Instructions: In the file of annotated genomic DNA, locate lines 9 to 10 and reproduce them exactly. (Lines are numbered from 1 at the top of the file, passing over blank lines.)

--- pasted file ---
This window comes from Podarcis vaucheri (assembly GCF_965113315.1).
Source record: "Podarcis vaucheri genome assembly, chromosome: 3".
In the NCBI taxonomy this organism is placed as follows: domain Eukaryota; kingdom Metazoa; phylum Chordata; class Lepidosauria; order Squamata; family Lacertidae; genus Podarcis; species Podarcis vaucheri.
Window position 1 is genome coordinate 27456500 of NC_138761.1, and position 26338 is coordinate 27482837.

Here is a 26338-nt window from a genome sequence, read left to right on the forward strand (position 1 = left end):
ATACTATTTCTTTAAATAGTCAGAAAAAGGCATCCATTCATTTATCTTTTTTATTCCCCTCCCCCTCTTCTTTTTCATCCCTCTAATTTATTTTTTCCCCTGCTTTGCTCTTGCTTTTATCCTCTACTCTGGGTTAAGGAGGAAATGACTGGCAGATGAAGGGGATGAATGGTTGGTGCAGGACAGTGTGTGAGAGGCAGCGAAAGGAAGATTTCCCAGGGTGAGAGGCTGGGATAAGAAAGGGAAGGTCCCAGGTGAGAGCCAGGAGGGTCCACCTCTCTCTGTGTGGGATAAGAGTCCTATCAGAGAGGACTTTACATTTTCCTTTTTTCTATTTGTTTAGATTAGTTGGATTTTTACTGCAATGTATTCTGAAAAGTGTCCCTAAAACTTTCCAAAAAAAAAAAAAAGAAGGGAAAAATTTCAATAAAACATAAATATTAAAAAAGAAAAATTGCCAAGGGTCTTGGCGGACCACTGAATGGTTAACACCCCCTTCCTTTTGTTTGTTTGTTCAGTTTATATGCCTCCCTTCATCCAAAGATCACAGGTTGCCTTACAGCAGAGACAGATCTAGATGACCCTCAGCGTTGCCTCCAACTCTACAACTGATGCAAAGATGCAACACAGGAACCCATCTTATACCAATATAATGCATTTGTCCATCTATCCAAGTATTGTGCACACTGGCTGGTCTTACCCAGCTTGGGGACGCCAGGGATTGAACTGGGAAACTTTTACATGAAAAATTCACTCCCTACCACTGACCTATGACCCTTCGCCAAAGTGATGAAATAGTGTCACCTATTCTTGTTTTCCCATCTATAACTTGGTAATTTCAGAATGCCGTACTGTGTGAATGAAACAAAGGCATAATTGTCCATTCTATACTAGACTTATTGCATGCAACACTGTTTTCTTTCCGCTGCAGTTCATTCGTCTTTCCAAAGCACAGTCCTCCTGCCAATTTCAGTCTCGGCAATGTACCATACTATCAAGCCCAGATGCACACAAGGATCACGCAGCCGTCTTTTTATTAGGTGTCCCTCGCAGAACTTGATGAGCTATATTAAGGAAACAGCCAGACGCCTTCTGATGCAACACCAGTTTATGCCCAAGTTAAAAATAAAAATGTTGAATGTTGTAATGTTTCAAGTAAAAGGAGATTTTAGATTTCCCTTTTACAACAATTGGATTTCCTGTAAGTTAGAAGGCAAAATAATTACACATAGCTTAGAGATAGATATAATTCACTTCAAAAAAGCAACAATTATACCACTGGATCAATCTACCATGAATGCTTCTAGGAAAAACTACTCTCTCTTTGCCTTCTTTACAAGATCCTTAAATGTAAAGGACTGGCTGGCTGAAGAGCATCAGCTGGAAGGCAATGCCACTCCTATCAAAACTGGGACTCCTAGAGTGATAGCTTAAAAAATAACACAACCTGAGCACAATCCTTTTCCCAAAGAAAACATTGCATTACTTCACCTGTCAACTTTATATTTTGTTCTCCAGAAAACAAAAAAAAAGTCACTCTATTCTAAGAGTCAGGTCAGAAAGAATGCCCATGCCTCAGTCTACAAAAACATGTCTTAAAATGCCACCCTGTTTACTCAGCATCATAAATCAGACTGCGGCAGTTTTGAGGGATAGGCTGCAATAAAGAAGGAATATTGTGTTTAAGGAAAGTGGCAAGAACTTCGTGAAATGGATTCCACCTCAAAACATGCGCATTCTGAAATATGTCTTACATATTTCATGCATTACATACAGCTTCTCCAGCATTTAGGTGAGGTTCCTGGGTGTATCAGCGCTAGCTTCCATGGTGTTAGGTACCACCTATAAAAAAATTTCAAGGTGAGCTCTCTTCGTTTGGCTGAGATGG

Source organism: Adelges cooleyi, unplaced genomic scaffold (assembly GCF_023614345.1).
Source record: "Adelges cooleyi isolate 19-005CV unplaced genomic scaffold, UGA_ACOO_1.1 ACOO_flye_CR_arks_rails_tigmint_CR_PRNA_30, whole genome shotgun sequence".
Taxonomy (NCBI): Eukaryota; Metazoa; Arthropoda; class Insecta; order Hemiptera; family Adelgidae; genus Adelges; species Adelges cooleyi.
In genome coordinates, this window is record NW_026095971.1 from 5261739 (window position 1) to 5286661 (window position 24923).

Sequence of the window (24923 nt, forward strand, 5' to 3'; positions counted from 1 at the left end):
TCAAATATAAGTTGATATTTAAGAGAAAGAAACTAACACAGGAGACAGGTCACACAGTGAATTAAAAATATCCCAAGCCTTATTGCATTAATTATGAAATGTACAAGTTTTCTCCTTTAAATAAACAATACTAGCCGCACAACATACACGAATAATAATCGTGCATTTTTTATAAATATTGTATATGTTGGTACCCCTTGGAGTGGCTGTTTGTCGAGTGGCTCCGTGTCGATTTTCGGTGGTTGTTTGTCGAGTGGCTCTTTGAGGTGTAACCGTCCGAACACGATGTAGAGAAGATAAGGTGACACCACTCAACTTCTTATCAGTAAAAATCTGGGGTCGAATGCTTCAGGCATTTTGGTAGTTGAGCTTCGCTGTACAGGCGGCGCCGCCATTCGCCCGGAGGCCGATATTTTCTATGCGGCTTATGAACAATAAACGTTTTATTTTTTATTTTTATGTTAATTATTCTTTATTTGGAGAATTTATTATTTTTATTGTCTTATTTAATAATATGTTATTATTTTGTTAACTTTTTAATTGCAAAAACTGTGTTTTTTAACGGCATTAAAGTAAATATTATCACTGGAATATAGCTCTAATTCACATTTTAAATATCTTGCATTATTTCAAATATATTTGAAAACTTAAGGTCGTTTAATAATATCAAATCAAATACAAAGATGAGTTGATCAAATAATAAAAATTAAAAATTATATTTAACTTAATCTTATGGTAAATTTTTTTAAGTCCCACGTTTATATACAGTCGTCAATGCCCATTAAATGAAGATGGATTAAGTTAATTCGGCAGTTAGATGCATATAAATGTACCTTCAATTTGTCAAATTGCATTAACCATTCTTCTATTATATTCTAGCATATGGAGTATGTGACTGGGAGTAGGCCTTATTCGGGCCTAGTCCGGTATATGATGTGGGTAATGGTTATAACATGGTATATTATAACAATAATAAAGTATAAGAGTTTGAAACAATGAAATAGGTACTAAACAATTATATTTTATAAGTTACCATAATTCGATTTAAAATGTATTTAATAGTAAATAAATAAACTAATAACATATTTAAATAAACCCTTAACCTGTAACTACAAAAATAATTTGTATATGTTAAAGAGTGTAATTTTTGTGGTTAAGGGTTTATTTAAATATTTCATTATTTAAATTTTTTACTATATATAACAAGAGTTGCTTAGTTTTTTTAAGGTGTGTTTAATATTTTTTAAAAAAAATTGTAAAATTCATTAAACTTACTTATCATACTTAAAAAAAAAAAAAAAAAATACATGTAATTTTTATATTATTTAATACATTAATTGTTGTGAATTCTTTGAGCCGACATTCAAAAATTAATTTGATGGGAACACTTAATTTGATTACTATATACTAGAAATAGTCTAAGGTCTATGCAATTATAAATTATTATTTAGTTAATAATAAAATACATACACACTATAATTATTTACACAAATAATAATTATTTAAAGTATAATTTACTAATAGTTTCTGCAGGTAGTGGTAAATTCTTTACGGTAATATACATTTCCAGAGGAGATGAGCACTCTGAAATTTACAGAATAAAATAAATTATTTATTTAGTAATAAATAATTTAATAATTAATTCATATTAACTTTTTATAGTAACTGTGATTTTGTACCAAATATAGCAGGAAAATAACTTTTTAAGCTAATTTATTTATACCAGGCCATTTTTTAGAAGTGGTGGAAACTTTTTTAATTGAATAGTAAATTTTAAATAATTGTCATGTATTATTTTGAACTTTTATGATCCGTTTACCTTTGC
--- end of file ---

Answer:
Taxonomy (NCBI): Eukaryota; Metazoa; Arthropoda; class Insecta; order Hemiptera; family Adelgidae; genus Adelges; species Adelges cooleyi.
In genome coordinates, this window is record NW_026095971.1 from 5261739 (window position 1) to 5286661 (window position 24923).